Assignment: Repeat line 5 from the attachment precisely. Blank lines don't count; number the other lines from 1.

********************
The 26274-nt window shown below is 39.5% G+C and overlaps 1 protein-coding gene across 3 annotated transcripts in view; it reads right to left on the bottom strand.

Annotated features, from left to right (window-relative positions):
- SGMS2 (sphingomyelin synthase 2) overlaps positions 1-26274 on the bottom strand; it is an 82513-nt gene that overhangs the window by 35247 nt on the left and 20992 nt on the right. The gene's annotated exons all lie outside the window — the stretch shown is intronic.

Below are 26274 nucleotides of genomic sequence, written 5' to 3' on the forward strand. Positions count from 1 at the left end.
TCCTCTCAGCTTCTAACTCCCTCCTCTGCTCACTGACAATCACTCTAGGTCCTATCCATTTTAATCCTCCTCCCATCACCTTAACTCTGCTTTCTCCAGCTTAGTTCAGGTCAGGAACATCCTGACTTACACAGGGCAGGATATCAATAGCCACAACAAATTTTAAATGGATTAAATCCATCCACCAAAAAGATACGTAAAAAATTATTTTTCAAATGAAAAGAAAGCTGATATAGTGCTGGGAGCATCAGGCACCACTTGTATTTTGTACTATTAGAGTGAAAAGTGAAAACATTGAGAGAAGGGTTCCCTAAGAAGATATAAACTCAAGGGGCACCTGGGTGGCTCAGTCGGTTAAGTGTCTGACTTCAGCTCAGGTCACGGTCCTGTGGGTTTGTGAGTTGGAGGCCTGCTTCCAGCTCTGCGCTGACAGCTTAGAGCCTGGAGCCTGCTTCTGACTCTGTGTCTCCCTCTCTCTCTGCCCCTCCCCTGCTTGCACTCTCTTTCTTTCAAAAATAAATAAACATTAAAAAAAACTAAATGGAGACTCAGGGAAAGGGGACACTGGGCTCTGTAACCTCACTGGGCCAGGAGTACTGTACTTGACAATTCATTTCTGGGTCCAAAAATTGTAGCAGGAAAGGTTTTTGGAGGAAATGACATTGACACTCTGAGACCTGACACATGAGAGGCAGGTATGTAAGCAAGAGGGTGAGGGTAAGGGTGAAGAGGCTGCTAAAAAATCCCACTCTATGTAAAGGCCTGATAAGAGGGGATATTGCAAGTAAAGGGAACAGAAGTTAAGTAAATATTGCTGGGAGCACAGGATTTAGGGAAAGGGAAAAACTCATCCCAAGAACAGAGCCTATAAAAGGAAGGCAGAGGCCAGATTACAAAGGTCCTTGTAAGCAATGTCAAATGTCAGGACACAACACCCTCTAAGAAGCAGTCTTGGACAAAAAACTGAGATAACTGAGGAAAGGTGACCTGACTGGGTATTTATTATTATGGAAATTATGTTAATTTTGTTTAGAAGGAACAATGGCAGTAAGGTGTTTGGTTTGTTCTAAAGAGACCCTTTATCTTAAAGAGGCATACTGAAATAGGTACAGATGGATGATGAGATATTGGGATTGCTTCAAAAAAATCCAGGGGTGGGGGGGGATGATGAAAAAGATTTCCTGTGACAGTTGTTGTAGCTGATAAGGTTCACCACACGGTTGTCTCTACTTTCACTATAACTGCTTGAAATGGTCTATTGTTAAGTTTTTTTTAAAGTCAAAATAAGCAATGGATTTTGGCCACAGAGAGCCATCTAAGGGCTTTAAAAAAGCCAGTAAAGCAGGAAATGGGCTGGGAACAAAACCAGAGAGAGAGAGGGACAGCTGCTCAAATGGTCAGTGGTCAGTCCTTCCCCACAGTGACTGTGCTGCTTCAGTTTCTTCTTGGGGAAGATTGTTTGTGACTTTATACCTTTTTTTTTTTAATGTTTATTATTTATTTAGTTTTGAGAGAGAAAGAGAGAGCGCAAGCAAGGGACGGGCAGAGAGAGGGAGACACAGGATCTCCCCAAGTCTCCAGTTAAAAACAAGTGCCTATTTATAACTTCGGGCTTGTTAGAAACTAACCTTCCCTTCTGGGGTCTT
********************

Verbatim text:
TCCTCTCAGCTTCTAACTCCCTCCTCTGCTCACTGACAATCACTCTAGGTCCTATCCATTTTAATCCTCCTCCCATCACCTTAACTCTGCTTTCTCCAGCTTAGTTCAGGTCAGGAACATCCTGACTTACACAGGGCAGGATATCAATAGCCACAACAAATTTTAAATGGATTAAATCCATCCACCAAAAAGATACGTAAAAAATTATTTTTCAAATGAAAAGAAAGCTGATATAGTGCTGGGAGCATCAGGCACCACTTGTATTTTGTACTATTAGAGTGAAAAGTGAAAACATTGAGAGAAGGGTTCCCTAAGAAGATATAAACTCAAGGGGCACCTGGGTGGCTCAGTCGGTTAAGTGTCTGACTTCAGCTCAGGTCACGGTCCTGTGGGTTTGTGAGTTGGAGGCCTGCTTCCAGCTCTGCGCTGACAGCTTAGAGCCTGGAGCCTGCTTCTGACTCTGTGTCTCCCTCTCTCTCTGCCCCTCCCCTGCTTGCACTCTCTTTCTTTCAAAAATAAATAAACATTAAAAAAAACTAAATGGAGACTCAGGGAAAGGGGACACTGGGCTCTGTAACCTCACTGGGCCAGGAGTACTGTACTTGACAATTCATTTCTGGGTCCAAAAATTGTAGCAGGAAAGGTTTTTGGAGGAAATGACATTGACACTCTGAGACCTGACACATGAGAGGCAGGTATGTAAGCAAGAGGGTGAGGGTAAGGGTGAAGAGGCTGCTAAAAAATCCCACTCTATGTAAAGGCCTGATAAGAGGGGATATTGCAAGTAAAGGGAACAGAAGTTAAGTAAATATTGCTGGGAGCACAGGATTTAGGGAAAGGGAAAAACTCATCCCAAGAACAGAGCCTATAAAAGGAAGGCAGAGGCCAGATTACAAAGGTCCTTGTAAGCAATGTCAAATGTCAGGACACAACACCCTCTAAGAAGCAGTCTTGGACAAAAAACTGAGATAACTGAGGAAAGGTGACCTGACTGGGTATTTATTATTATGGAAATTATGTTAATTTTGTTTAGAAGGAACAATGGCAGTAAGGTGTTTGGTTTGTTCTAAAGAGACCCTTTATCTTAAAGAGGCATACTGAAATAGGTACAGATGGATGATGAGATATTGGGATTGCTTCAAAAAAATCCAGGGGTGGGGGGGGATGATGAAAAAGATTTCCTGTGACAGTTGTTGTAGCTGATAAGGTTCACCACACGGTTGTCTCTACTTTCACTATAACTGCTTGAAATGGTCTATTGTTAAGTTTTTTTTAAAGTCAAAATAAGCAATGGATTTTGGCCACAGAGAGCCATCTAAGGGCTTTAAAAAAGCCAGTAAAGCAGGAAATGGGCTGGGAACAAAACCAGAGAGAGAGAGGGACAGCTGCTCAAATGGTCAGTGGTCAGTCCTTCCCCACAGTGACTGTGCTGCTTCAGTTTCTTCTTGGGGAAGATTGTTTGTGACTTTATACCTTTTTTTTTTTAATGTTTATTATTTATTTAGTTTTGAGAGAGAAAGAGAGAGCGCAAGCAAGGGACGGGCAGAGAGAGGGAGACACAGGATCTCCCCAAGTCTCCAGTTAAAAACAAGTGCCTATTTATAACTTCGGGCTTGTTAGAAACTAACCTTCCCTTCTGGGGTCTT